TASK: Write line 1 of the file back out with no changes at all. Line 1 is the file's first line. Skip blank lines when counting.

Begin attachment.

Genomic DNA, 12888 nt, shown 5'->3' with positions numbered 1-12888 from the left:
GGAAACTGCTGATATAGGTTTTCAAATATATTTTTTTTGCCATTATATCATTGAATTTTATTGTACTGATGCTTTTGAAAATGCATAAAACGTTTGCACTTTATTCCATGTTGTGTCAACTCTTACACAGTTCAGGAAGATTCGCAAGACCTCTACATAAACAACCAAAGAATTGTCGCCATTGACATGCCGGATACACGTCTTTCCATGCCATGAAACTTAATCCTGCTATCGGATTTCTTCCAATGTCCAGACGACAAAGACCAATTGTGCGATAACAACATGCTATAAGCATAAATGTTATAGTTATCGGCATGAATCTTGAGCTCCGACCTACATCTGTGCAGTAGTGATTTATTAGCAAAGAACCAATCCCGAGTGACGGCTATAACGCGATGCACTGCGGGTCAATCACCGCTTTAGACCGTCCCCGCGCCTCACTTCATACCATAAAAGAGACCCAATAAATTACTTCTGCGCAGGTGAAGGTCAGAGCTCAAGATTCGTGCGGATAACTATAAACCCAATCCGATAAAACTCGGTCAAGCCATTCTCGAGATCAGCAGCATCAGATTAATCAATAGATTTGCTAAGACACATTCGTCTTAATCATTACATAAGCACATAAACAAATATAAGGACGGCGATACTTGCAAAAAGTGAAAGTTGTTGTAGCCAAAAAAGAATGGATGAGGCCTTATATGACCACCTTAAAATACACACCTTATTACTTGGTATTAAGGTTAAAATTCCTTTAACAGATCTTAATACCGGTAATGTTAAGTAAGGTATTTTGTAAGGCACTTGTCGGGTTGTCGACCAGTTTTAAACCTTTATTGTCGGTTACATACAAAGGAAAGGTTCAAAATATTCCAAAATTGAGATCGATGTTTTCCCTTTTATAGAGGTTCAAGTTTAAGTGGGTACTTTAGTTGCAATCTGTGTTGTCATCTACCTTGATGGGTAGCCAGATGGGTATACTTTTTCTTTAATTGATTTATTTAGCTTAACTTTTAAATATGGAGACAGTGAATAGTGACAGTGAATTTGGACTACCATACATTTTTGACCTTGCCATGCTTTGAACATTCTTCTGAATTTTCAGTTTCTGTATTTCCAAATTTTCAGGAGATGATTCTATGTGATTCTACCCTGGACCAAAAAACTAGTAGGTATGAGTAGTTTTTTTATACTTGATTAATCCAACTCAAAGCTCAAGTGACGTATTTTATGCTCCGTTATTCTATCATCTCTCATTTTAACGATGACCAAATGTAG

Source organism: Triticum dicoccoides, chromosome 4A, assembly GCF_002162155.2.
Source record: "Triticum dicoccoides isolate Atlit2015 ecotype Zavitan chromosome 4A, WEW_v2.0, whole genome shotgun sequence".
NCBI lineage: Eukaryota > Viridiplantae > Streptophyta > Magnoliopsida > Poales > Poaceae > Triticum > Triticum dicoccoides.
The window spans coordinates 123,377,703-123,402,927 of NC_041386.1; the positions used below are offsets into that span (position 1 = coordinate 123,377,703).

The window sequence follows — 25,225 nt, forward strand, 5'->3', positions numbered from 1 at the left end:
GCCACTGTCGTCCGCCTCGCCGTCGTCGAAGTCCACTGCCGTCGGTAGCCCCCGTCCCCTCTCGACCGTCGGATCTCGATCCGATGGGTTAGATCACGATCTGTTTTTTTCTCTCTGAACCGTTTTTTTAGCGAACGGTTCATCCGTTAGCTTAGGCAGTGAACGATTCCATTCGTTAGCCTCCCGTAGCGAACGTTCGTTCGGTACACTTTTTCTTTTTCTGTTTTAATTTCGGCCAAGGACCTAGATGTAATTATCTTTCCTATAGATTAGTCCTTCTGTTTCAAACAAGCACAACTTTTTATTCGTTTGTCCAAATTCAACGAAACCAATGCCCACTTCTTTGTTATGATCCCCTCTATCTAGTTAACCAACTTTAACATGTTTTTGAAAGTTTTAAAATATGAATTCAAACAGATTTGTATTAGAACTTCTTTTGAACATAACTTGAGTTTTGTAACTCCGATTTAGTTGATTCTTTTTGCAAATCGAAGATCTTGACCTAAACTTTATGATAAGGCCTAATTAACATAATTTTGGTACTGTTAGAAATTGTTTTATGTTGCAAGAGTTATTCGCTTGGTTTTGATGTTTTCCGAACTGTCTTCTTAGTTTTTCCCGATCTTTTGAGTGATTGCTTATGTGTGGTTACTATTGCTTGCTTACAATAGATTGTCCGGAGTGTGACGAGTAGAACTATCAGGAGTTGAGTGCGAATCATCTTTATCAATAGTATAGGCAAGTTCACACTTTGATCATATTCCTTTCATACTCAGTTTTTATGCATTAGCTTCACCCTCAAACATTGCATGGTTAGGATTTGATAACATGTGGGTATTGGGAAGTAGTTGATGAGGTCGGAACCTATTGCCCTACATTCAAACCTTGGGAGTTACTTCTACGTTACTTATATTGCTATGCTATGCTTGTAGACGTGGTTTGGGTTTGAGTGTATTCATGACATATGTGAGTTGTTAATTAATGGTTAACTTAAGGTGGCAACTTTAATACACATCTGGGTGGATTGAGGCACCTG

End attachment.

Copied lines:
Genomic DNA, 12888 nt, shown 5'->3' with positions numbered 1-12888 from the left: